Astronomy On Tap
Tavern hosting interactive discussion on all things cosmos
Science and Travel Writer Alyssa Grace
Graphics courtesy of Sylvia Kowalski
A new event is coming to Hilo on February 22 at the Hilo Town Tavern. Astronomy on Tap is a science outreach event practiced over 15 cities including some international. The event consists of four short Astronomy related talks by astronomers from Gemini Observatory, games, prizes and space themed drinks.
“We’ll have a space T-shirt contest!” Sylvia Kowalski, Public Information and Outreach Intern at Gemini Observatory and organizer of the event, said. “Wear your best space t-shirt! Nerdy is awesome. Puns are always appreciated,” Kowalski said. There will also be free astronomy themed face paint, prizes for people who ask questions and participate, and space trivia between each of the talks.
The talks to be presented are as follows with descriptions by Kowalski. Star Eating Monsters: Fact or Fiction? By Alison Peck. “Black holes are these wild things that have infinite mass but take up no space and you’re like this has to be fiction. They can eat things!” Kowalski said. “So [in the talk] we’re figuring out together what a black hole is and if it’s real and how we know that.”
A Celestial Shake ‘n Bake by Atsuko Nitta will be about the “seismology of stars,” Kowalski said. “I know the least about [this one] so I’m super excited to learn about [it]. It’s similar to if you had an earthquake on a star and what that would be like and what that might produce, but that’s my rough summary.”
Vanishing into the Darkness by Andre-Nicolas Chene is about “what happens when stars die,” Kowalski said. “There’s a lot of astronomy about when [stars are] shining and what we learn from them but what we’ll explore is what happens when they burn through all their fuel.” The lifespans and development of star can vary greatly depending on variables such as their size and location.
Tales from the Outer Solar System by Meg Schwamb, a co-founder of the very first Astronomy on Tap events will bring to light more distant objects of our own solar system than what we are taught in “common core Astronomy,” Kowalski said. “We often talk about the planets in our solar system and they’re all super cool but there’s fascinating stuff beyond the planets that helps us learn about the history of our solar system and our galaxy.”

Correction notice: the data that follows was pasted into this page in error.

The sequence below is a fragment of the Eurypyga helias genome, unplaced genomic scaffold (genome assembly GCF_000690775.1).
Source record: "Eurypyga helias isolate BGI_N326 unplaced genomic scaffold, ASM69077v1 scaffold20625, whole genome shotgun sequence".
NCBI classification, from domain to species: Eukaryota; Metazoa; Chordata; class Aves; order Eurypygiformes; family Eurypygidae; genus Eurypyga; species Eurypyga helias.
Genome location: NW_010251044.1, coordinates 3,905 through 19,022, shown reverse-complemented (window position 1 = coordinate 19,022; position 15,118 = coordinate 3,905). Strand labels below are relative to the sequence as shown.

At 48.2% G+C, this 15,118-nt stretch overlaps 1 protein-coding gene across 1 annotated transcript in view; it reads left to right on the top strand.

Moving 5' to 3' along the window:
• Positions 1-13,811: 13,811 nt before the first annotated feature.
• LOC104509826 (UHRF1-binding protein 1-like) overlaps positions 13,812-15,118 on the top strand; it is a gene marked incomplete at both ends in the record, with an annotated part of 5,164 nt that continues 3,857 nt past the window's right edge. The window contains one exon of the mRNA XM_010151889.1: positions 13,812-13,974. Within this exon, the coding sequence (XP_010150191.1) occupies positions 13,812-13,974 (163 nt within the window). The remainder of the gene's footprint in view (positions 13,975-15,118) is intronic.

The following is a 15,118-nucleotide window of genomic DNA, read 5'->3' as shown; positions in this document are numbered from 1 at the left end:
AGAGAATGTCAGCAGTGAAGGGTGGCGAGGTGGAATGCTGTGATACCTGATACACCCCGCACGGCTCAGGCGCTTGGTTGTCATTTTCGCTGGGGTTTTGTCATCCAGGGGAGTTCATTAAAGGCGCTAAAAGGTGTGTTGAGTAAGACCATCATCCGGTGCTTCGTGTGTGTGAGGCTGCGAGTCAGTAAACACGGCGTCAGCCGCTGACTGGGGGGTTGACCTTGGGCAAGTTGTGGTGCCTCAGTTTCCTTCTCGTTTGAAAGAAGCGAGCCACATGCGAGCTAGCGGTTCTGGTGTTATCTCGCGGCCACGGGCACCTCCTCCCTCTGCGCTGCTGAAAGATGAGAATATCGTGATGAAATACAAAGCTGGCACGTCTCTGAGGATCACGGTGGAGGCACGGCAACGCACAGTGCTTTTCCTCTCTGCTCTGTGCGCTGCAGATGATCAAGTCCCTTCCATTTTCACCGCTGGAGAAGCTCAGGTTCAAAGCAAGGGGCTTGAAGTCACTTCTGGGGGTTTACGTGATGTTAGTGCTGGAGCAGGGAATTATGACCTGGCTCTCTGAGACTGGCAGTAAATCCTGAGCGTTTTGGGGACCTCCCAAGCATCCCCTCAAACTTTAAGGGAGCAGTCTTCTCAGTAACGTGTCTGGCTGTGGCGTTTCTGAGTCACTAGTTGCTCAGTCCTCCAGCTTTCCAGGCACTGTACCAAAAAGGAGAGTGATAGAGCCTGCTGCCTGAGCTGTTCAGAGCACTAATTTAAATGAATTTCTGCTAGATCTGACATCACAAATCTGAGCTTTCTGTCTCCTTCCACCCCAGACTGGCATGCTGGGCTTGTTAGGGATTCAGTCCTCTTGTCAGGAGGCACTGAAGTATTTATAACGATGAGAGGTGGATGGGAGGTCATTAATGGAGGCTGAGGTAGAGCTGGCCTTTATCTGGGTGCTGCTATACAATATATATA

With the current observatories on Maunakea and long-standing astronomy outreach programs in Hilo like Journey through the Universe on its 13th year now in 2017, it can be argued that most programs are aimed toward children. Bringing outreach to adults was one of the original goals of the group’s founders, including Schwamb.
“They created it because they saw a disconnect between the target age of outreach and the setting,” Kowalski said. “Usually the only outreach for adults is in a lecture about one topic that goes super in depth.” Astronomy on Tap on the other hand allows one to “go in depth just enough to get excited, and without it being long.”
As Schwamb puts it, Astronomy on Tap “is a very different dynamic. So I can talk about aliens or you can ask me about aliens! Where as you might not feel comfortable doing that in a lecture hall.”
“Anyone who is remotely interested in space, traveling in outer space, what's in the universe, fun alcoholic drinks, and/or bar games should come to this event!” Kowalski said. “A background in Astronomy is not needed at all but if you do [have one], you’ll also have a blast.” Right now, the event is being advertised as 21 and over but the real restrictions are ambiguous. “I know the tavern lets families in to eat before a certain time,” Kowalski said. “But let’s just say it’s 18 and over to be safe.”
“The purpose of the event is to provide accessible fun astronomy to the public that is in the public,” Kowalski said. “It’s a new way to learn. We all love learning. Learning while drinking is especially fun.”
“Astronomy is the gateway to STEM,” Schwamb said. “For a long time, humans have had this innate desire to understand the night sky and we’re the only species who spends our time trying to think about why we’re here or are we alone?” Astronomy may not be able to answer these just yet, but it “provides a range of answers from understanding planets to the beginning milliseconds of the creation of the universe,” Schwamb said.
The Astronomy on Tap in Hilo will be the first ever in all of Hawai’i. “Usually this event [in other cities] is every month or every quarter or semester if it’s involved with the school,” Kowalski said. “I’m really hoping the community will enjoy it and we can continue. Over the course of a few Astronomy on Taps, you’re gonna really learn a lot of astronomy. Each one is different. Which is why it’s great as a repeat event.”
Astronomy on Tap could inspire more outreach in various fields and sustain the bridge between science and the public in a casual and constant setting. “The idea of Astronomy on Tap is not original. There are lots of different event at pubs like Nerd Night, or Biology stuff,” Schwamb said. There are also similar short talk events held in cafes presumably for an even wider audience.
To learn more about Astronomy on Tap in Hilo, follow the group on Facebook at: https://www.facebook.com/events/130309857481096/.